On November 14th, the US Fish and Wildlife Service (FWS) publicly denounced poaching by crushing six tons of seized ivory for the world to see. Dr. Richard Ruggiero, the chief of the Africa branch for FWS, said they “intended this event to make a strong statement that the government of the US is taking a stand and confronting the ivory crisis firmly with our full attention.” The pieces that were crushed included a large collection of elephant tusks, carvings, and jewelry.
“Efforts should be focused on three main areas,” noted Dr. Ruggiero, “securing the habitat, breaking up the trafficking networks, and the market demand. There is not one cure for this ailment.
“You need a lot of money,” said Dr. Meyer, “man power, technology, and a lot of intelligence as secret service information to do this effectively.” The trafficking networks could be affected at the grassroots level. “ Hopefully we can make these communities somewhat aware of these poaching problems,” continued Dr. Meyer, “so if they see something suspicious they will point it out or to educate them in a way so that they actually see poaching as a threat to themselves that threatens their economy or heritage.”
“We need education campaigns combined with good evidence based data,” said Lindsey, “to show that the way they are trying to change opinions in South East Asia is actually having some effect.”
“The ivory crisis is a global problem. The solution must also be global,” said Dr. Ruggiero.
Of the few media outlets that have covered this topic, the personal, comprehensive, and accurate tone is lacking in their stories. This small cohort of journalists, who most are out in the field covering this story, are not accessible by phone or e-mail, which also effects their story’s tone and reach.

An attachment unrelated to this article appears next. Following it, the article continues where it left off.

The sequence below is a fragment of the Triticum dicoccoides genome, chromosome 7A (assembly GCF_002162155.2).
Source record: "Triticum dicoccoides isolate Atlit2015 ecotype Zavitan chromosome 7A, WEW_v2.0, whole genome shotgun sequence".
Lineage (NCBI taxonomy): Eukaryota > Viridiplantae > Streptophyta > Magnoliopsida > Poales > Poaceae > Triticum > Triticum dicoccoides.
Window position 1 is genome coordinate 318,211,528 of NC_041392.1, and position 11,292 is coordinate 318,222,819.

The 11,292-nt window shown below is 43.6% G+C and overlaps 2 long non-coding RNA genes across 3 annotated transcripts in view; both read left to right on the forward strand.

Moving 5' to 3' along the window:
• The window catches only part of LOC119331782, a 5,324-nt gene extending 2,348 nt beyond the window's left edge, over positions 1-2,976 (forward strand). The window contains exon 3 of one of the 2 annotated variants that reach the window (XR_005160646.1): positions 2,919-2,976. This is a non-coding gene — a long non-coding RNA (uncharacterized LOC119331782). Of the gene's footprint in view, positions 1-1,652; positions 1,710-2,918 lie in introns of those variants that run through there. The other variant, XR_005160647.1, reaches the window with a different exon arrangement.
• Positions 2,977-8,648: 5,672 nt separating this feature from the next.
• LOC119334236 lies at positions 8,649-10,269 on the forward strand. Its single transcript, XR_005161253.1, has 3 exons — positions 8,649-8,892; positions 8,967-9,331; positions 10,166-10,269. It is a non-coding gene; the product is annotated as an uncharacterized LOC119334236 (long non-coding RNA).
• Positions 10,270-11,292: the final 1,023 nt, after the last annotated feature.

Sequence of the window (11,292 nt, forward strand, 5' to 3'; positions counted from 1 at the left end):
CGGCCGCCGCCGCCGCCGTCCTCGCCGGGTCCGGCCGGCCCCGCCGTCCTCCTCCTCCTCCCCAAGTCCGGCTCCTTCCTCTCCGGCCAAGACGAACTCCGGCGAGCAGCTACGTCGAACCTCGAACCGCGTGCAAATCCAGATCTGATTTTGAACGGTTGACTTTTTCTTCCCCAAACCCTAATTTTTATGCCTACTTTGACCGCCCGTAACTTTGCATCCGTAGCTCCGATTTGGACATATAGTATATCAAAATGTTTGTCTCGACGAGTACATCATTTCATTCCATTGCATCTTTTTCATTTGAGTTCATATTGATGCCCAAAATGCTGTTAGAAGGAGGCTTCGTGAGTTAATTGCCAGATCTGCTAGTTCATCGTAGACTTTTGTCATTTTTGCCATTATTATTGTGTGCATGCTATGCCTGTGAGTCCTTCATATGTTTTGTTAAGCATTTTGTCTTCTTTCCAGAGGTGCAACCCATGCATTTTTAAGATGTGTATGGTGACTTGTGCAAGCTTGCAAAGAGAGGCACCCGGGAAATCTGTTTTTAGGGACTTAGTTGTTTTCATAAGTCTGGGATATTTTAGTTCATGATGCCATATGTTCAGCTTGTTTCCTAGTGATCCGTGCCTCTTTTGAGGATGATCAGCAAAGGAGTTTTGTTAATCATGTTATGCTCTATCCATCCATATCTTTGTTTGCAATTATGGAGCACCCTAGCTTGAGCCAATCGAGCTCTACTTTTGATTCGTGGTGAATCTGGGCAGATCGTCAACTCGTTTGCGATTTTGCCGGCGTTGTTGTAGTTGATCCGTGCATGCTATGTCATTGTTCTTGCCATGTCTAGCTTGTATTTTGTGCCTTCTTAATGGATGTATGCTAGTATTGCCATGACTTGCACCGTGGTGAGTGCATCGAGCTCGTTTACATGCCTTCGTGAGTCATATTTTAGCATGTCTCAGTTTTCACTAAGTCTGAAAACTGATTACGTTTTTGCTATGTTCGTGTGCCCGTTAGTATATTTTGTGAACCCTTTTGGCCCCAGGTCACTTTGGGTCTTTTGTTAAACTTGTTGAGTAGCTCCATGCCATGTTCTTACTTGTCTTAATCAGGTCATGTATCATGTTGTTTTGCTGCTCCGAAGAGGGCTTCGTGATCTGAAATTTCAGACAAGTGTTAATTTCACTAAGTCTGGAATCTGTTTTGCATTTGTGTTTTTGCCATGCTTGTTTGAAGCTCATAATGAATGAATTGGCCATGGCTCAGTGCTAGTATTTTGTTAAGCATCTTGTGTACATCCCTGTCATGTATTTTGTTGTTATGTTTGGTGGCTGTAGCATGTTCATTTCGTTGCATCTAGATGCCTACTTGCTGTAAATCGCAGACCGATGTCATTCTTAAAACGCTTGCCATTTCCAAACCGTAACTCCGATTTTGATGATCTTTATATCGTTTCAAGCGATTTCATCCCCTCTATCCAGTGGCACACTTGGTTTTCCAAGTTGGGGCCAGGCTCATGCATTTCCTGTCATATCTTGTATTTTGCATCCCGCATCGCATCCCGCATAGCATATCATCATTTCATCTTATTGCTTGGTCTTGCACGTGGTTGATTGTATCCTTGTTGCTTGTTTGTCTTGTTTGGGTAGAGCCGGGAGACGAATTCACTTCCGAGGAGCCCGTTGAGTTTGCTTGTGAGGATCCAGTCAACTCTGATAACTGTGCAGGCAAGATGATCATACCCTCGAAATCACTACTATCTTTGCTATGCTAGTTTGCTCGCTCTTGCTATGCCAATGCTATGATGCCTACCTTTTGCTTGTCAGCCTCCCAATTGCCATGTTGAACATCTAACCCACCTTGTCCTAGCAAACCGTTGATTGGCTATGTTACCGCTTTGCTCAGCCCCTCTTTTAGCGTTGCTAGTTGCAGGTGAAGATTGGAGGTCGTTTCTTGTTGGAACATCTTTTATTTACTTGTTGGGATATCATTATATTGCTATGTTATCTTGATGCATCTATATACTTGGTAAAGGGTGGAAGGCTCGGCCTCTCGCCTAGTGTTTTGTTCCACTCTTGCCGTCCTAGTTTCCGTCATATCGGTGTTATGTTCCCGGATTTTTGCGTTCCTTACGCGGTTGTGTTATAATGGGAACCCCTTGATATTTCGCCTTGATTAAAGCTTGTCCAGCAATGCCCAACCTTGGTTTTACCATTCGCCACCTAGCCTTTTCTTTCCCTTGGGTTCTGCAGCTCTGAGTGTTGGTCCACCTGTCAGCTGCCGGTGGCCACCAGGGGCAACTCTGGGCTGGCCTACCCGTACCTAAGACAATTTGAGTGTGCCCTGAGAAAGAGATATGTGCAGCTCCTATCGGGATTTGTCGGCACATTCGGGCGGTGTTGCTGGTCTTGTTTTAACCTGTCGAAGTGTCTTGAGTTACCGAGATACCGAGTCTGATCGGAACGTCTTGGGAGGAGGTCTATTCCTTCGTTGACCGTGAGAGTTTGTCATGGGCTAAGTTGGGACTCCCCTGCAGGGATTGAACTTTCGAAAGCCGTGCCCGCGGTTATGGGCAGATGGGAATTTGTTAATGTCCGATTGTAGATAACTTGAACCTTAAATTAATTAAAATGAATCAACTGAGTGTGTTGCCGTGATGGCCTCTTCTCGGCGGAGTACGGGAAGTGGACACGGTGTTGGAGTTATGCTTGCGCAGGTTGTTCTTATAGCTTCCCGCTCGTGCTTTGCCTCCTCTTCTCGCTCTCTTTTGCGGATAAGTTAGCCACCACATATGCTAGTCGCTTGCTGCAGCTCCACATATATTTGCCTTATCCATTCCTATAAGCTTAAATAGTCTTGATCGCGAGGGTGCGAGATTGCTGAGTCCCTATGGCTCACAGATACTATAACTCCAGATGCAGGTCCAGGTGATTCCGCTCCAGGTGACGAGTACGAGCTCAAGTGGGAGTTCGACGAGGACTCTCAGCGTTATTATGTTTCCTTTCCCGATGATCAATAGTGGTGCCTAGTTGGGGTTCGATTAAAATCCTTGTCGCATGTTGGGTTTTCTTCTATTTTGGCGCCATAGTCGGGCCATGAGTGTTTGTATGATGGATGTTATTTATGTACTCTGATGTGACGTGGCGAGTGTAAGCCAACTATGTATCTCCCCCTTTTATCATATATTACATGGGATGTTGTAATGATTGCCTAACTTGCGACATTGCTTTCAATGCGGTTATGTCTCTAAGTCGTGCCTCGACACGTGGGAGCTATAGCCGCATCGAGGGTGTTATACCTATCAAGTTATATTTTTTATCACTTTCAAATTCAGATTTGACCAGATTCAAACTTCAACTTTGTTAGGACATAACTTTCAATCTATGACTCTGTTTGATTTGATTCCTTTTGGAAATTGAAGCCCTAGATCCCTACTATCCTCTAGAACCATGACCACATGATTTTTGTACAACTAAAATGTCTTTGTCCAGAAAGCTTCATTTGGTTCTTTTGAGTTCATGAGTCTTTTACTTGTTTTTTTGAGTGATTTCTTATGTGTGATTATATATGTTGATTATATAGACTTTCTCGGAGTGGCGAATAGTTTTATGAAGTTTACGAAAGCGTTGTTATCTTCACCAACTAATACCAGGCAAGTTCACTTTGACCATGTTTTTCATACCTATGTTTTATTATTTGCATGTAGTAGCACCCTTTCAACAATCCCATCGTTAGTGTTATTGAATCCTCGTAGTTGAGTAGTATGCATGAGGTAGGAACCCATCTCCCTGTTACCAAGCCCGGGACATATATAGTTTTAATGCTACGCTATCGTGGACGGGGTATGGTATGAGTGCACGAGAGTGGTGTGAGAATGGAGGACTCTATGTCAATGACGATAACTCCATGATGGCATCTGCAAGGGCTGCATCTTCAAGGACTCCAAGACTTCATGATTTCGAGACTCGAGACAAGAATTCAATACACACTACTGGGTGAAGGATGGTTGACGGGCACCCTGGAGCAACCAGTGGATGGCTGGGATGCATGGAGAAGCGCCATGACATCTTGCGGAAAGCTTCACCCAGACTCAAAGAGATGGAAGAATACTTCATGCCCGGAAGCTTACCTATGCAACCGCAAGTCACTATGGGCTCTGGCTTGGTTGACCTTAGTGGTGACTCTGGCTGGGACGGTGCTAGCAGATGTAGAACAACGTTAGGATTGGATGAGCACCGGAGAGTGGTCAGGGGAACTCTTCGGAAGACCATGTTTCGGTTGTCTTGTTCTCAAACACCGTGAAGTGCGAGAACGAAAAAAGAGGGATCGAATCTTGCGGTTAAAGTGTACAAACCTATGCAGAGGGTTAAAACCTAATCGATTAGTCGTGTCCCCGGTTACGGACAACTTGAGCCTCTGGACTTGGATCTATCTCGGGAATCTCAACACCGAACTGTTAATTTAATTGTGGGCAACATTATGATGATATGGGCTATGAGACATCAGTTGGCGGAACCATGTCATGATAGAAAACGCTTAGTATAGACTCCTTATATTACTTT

The New York Times and the Guardian are two of the few media outlets that have published articles reporting on this issue. The New York Times published “The Price of Ivory” in 2012 as an online multimedia series to curate all the articles and media their reporters post on this topic. Jeffrey Gettleman, the New York Times bureau chief for East Africa, is the main journalist for this series. In these stories, Gettleman illustrates the green jungle in Kenya, armed rangers in the Democratic Republic of the Congo, and the underlying theme of corruption throughout the continent. The Guardian published two new blogs – “Nature Up” by Adam Welz and “Africa Wild” by Paula Kahumbu – in March of 2013, which also primarily portrays the facts and corruption narrative. These two publications do not provide their readers with a comprehensive narrative to gain a better understanding or a personal tone to provide a better connection.
An example of an encouraging attempt to cover this story is Journeyman Pictures’ documentary “Where Have all the Elephants Gone?” for ABC Australia. Even though they feature conservation rangers, elephant orphanages, and animal traffickers, the film could have gone a step further in giving insight on where the demand and profit for ivory is coming from. Again, corruption and poverty were the protagonists in their story, with elephants casted in a supporting role.
Finally, poaching in Africa is a big and complex issue. Thus, it is even more important for the western media to pay close attention to how it reports this tragedy. The resurgence of poaching in Africa is not just about corruption, facts, and distant politics. This genocide against elephants and rhinos is about the future of our planet, the straining relationship between the animal kingdom and human beings, and the undeniable source of demand leading to criminal violence against both animals and people.